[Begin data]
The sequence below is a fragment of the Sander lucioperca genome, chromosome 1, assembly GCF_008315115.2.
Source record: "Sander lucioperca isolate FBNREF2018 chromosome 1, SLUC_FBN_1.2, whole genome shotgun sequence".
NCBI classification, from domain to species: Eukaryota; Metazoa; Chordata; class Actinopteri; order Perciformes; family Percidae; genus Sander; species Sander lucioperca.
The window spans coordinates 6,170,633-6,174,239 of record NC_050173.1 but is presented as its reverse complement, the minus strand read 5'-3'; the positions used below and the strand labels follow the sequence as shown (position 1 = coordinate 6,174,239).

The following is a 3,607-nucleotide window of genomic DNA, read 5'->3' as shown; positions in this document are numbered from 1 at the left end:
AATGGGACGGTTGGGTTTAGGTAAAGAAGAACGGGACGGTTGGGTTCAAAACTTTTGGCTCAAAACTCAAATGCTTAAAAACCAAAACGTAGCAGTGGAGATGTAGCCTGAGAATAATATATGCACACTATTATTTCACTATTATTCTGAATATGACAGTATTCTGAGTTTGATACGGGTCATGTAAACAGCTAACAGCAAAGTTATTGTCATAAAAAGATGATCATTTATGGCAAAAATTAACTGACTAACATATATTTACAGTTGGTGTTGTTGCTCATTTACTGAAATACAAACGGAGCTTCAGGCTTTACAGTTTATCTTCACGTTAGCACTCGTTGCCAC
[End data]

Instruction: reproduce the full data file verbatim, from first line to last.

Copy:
The sequence below is a fragment of the Sander lucioperca genome, chromosome 1, assembly GCF_008315115.2.
Source record: "Sander lucioperca isolate FBNREF2018 chromosome 1, SLUC_FBN_1.2, whole genome shotgun sequence".
NCBI classification, from domain to species: Eukaryota; Metazoa; Chordata; class Actinopteri; order Perciformes; family Percidae; genus Sander; species Sander lucioperca.
The window spans coordinates 6,170,633-6,174,239 of record NC_050173.1 but is presented as its reverse complement, the minus strand read 5'-3'; the positions used below and the strand labels follow the sequence as shown (position 1 = coordinate 6,174,239).

The following is a 3,607-nucleotide window of genomic DNA, read 5'->3' as shown; positions in this document are numbered from 1 at the left end:
AATGGGACGGTTGGGTTTAGGTAAAGAAGAACGGGACGGTTGGGTTCAAAACTTTTGGCTCAAAACTCAAATGCTTAAAAACCAAAACGTAGCAGTGGAGATGTAGCCTGAGAATAATATATGCACACTATTATTTCACTATTATTCTGAATATGACAGTATTCTGAGTTTGATACGGGTCATGTAAACAGCTAACAGCAAAGTTATTGTCATAAAAAGATGATCATTTATGGCAAAAATTAACTGACTAACATATATTTACAGTTGGTGTTGTTGCTCATTTACTGAAATACAAACGGAGCTTCAGGCTTTACAGTTTATCTTCACGTTAGCACTCGTTGCCAC